SP: Yeah, another extremely passionate, like incredibly talented dude, Sevan Najarian, who we met through Channel 101, which Tony mentioned — Channel 101, by the way, is just sort of this monthly festival where people submit these five-minute television pilots that they created, which is what originally we made the first episode of LoN for. So Sevan was just a guy that we had seen a bunch of his shorts, and he’s just a total wizard with aftereffects and what-not. I shot him this like long, elaborate email when we first were doing LoN being like, you know, just basically begging him to help us out with a few effects and he wrote me back one line. He’s a man of very few words. He was just like “I’m all over this project.” That’s all he wrote back. And he has just done an absolutely tremendous job, I don’t even know how we would do it without him.
TJ: He’s a magician.


RB: Neil is pretty accurate to the game. Did you play it for research?

TJ: I think we played it during season one, but not very long… just to check where you find this, and where this is, to make sure that we were accurate.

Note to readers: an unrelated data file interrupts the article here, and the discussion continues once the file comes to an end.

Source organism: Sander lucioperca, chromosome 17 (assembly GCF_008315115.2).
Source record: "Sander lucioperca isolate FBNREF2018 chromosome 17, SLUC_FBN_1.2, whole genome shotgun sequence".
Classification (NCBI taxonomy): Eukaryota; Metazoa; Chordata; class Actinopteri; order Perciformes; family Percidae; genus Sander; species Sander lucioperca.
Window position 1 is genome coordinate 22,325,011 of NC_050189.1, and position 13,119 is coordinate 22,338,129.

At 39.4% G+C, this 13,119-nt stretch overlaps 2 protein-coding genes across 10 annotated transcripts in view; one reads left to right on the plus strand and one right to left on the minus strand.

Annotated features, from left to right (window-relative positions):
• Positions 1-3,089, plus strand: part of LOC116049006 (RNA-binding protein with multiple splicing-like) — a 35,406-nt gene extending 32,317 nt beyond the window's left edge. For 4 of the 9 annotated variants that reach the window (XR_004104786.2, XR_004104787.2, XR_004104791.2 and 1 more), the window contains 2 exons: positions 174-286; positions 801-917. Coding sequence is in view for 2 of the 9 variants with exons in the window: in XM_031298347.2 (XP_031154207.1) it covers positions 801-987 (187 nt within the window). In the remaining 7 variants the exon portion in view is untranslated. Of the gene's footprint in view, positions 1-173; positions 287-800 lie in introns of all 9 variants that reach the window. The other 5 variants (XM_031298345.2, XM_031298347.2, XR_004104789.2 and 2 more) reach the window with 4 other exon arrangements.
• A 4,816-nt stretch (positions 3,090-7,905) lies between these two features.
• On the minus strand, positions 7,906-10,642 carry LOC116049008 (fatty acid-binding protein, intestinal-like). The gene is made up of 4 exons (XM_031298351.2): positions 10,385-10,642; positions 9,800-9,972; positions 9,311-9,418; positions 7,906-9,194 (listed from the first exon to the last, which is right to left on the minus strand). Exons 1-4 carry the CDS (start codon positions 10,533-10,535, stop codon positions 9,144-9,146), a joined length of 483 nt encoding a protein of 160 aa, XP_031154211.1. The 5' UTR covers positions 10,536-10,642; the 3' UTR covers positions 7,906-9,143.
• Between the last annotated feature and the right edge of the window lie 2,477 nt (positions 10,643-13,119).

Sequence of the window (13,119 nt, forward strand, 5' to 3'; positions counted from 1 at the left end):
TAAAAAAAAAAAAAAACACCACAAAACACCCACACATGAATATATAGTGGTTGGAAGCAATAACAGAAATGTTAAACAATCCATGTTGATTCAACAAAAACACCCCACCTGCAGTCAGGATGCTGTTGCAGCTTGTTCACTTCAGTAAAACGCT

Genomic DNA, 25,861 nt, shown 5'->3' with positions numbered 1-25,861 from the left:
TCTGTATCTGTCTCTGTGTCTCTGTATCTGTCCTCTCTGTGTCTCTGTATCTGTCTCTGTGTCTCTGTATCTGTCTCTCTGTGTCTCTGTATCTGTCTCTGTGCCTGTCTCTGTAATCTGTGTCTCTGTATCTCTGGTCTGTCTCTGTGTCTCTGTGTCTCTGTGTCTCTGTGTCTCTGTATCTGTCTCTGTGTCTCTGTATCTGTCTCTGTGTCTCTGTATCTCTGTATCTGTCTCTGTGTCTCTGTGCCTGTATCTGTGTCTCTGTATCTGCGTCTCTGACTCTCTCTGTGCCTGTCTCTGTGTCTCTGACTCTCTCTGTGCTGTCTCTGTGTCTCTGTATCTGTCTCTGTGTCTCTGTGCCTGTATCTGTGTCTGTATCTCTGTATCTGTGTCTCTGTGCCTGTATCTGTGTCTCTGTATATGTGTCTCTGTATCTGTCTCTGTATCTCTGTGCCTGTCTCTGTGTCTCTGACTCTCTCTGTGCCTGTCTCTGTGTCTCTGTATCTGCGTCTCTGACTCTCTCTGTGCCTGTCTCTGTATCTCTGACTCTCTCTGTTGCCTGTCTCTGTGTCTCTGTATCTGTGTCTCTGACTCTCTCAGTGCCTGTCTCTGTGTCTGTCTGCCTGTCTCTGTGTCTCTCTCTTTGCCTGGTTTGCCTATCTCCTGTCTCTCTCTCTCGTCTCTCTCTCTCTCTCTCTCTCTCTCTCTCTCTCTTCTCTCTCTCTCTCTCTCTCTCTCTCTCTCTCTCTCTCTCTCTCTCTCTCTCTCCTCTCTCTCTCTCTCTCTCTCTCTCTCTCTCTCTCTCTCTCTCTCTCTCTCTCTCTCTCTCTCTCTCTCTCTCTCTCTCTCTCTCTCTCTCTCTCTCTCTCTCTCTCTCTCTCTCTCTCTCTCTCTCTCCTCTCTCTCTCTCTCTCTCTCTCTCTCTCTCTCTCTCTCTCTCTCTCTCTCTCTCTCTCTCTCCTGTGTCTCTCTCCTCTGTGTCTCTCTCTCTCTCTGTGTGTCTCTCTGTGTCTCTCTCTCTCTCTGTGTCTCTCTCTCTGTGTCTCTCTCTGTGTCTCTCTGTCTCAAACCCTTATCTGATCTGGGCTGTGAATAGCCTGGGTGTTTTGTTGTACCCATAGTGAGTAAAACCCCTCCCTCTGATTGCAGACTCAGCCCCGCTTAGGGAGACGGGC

RB: At least where it’s important.

TJ: Yeah, at least what’s important. But a lot of it is just kind of on memory alone, because that game was just so huge when it came out. I know both of us played it a ton when we were kids, and it just really kind of has this, it’s just stuck in both of our heads, as far as what went down.
SP: Yeah, I think we just didn’t want to get bogged down in the details of everything, so memory is important. It’s like, what do you remember from the game? That’s what our audience is going to remember, for the most part. You know, if we get really, like stuck into the specifics of you know, like making sure the whatever, dungeon map of level five, is absolutely perfect, or whatever, then I feel like we lose what’s really important, which is ultimately the comedy between the characters.

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RB: Dd you think about doing kind of all the dungeons, and going through the whole game methodically?

SP: Yeah, but that never appealed to me.
TJ: It’s just boring. We would talk about it, and it would take up, you know we would’ve had two, three, four episodes that would’ve been, you know two, three, four levels, and there were too many things we wanted to kind of you know, lift up and look underneath this world, and see what else we could kind of explore there.